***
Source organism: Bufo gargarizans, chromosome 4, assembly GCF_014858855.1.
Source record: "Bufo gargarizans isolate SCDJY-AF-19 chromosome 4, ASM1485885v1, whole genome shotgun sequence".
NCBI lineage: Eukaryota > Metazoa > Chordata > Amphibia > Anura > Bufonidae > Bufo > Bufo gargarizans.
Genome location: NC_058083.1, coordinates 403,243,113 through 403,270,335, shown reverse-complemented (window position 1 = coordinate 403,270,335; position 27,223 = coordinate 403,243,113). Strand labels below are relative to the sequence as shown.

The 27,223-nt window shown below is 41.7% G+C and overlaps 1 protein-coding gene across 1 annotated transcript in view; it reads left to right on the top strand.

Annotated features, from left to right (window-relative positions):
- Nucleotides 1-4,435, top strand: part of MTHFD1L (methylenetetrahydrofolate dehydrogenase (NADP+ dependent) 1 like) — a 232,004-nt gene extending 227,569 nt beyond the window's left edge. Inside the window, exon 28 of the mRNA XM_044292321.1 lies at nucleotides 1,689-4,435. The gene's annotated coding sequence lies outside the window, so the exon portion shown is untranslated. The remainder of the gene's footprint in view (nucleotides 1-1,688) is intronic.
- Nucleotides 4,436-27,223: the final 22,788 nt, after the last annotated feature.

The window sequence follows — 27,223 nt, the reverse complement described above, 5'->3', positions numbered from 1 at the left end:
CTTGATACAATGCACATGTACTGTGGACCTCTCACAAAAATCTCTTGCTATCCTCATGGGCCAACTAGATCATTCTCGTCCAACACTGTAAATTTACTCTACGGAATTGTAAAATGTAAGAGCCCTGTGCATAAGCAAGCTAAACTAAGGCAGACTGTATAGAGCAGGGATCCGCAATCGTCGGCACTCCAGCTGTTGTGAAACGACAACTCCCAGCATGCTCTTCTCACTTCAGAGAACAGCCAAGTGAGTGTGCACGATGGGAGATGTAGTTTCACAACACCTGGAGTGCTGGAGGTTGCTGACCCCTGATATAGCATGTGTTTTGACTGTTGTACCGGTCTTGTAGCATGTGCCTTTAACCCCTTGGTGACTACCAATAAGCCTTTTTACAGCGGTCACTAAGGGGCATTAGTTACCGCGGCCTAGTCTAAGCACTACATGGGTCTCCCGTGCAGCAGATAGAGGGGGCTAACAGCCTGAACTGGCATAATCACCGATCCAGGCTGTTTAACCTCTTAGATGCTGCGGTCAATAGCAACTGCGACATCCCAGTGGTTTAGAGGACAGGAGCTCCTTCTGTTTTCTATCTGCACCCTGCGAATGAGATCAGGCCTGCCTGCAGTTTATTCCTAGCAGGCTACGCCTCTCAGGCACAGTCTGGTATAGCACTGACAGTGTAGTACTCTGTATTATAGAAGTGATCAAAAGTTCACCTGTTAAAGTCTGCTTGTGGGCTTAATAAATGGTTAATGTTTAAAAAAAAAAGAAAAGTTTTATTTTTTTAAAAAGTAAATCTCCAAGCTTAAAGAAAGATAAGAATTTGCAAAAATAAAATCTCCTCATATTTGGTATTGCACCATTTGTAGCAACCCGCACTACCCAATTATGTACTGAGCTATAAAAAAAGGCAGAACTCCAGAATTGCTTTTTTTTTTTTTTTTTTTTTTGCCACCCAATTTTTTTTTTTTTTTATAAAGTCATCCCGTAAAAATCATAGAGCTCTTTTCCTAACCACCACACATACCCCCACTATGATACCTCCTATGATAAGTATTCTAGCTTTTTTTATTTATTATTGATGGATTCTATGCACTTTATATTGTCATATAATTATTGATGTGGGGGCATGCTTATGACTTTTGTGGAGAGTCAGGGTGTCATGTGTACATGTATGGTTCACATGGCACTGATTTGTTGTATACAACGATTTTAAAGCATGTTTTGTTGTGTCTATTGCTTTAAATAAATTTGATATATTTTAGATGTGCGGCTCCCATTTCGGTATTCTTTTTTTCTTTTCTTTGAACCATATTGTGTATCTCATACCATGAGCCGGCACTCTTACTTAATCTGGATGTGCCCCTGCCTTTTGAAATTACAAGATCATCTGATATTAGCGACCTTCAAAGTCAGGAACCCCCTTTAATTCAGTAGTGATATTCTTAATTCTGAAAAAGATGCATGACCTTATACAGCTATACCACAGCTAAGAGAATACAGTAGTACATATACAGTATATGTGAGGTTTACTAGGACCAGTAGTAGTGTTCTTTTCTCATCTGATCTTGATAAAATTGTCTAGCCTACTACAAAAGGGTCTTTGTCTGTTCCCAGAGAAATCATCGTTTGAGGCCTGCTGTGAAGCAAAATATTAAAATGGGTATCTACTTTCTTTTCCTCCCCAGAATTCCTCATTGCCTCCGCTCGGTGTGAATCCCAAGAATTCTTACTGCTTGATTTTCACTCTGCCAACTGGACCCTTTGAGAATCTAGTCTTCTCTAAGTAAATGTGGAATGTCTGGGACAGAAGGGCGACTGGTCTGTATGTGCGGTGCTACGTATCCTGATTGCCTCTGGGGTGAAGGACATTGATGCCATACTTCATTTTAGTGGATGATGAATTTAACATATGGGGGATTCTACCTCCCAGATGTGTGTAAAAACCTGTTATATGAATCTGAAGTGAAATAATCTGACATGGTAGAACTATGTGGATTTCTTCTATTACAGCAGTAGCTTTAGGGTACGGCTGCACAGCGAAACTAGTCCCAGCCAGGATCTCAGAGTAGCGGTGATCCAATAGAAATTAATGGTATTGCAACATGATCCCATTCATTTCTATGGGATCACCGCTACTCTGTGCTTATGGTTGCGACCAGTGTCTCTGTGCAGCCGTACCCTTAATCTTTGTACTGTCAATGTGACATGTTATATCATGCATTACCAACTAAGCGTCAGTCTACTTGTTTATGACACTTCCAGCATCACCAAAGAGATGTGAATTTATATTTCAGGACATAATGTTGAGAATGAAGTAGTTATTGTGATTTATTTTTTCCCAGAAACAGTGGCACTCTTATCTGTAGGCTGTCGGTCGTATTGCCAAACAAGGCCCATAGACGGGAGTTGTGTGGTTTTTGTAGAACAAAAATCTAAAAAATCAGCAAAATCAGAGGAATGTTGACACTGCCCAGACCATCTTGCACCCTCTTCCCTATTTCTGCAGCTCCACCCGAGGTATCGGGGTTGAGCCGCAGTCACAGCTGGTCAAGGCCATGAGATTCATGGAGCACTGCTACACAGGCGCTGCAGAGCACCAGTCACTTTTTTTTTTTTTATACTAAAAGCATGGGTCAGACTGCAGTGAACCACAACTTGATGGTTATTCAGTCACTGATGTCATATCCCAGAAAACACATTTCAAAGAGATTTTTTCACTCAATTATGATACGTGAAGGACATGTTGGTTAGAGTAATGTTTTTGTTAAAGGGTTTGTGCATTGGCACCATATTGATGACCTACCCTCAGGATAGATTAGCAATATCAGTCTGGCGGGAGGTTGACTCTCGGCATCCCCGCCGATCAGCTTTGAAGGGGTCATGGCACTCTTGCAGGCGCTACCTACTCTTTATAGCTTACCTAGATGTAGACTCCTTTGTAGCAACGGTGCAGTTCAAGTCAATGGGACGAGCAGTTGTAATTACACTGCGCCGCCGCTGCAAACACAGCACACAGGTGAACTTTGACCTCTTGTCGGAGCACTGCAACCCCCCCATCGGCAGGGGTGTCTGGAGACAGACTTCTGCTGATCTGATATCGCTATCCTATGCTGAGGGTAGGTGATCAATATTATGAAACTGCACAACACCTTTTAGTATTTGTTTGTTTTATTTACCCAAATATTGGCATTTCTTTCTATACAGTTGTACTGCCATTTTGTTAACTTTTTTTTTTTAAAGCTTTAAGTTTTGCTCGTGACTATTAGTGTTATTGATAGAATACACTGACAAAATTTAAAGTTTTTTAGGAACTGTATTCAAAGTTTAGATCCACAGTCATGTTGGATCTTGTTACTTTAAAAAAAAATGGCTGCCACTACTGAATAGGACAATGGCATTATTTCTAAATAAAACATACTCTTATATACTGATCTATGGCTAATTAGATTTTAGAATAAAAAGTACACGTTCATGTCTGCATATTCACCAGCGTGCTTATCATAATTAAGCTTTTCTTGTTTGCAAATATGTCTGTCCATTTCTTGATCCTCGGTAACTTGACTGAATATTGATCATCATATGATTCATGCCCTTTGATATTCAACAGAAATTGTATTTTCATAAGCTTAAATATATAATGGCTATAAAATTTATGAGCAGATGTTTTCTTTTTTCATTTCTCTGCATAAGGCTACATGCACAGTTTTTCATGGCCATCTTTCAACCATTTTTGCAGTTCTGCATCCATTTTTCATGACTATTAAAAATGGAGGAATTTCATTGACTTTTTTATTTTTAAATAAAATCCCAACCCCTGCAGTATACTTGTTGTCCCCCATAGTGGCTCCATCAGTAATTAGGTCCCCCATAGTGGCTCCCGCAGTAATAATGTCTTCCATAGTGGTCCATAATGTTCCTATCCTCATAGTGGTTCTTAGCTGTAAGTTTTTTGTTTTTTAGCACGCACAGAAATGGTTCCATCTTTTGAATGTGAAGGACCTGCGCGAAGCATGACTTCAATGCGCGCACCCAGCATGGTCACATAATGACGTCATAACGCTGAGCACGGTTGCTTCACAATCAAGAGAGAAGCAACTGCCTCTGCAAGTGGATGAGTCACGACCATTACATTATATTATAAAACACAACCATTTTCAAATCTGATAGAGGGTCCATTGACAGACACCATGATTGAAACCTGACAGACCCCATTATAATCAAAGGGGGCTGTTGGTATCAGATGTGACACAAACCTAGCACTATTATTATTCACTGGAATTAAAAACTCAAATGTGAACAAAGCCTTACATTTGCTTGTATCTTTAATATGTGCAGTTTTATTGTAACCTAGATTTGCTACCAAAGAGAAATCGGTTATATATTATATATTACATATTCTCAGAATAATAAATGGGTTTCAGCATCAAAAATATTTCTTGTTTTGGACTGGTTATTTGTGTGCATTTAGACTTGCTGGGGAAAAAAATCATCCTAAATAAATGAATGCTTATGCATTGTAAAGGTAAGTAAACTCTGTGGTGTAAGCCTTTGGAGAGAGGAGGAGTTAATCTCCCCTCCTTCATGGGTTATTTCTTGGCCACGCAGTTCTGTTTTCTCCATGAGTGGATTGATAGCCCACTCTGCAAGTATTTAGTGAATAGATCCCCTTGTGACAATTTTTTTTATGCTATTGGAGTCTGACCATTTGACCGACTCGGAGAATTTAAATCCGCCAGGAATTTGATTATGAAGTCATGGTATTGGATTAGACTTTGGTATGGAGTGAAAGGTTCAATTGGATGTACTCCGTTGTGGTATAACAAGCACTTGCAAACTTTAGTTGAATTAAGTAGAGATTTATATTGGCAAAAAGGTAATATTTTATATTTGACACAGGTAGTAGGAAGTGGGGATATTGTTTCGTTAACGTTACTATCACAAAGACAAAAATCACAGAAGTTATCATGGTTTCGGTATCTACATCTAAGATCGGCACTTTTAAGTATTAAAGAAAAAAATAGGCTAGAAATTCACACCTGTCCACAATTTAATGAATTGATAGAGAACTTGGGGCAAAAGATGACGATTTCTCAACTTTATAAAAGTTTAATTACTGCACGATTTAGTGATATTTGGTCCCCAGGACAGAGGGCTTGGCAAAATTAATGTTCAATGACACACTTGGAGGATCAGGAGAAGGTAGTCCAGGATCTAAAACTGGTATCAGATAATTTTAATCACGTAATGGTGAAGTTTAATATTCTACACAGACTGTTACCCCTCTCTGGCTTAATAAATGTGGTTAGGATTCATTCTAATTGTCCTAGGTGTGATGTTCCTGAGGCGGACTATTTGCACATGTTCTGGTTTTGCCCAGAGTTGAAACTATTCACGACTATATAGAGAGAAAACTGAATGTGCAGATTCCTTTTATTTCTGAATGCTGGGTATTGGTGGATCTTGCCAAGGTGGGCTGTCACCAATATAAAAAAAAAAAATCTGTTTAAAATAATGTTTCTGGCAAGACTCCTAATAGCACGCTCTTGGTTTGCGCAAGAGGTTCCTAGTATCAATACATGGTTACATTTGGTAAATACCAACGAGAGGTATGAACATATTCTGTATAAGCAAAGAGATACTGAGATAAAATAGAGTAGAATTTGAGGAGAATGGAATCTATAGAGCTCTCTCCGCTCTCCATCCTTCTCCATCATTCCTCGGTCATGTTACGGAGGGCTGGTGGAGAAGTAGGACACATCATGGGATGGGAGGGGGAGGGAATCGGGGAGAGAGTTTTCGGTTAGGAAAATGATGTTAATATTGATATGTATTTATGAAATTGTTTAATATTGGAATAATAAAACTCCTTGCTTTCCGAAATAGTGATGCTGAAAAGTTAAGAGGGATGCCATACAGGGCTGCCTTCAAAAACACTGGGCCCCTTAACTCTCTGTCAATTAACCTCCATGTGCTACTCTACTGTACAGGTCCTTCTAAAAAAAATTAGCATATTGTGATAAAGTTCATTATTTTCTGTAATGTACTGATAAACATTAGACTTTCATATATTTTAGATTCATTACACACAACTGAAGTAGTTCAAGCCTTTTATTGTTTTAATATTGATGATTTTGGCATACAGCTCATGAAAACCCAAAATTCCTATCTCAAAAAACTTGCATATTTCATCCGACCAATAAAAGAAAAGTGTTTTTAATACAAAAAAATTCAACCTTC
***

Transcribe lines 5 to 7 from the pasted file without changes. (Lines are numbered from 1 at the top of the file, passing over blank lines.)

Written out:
The 27,223-nt window shown below is 41.7% G+C and overlaps 1 protein-coding gene across 1 annotated transcript in view; it reads left to right on the top strand.

Annotated features, from left to right (window-relative positions):
- Nucleotides 1-4,435, top strand: part of MTHFD1L (methylenetetrahydrofolate dehydrogenase (NADP+ dependent) 1 like) — a 232,004-nt gene extending 227,569 nt beyond the window's left edge. Inside the window, exon 28 of the mRNA XM_044292321.1 lies at nucleotides 1,689-4,435. The gene's annotated coding sequence lies outside the window, so the exon portion shown is untranslated. The remainder of the gene's footprint in view (nucleotides 1-1,688) is intronic.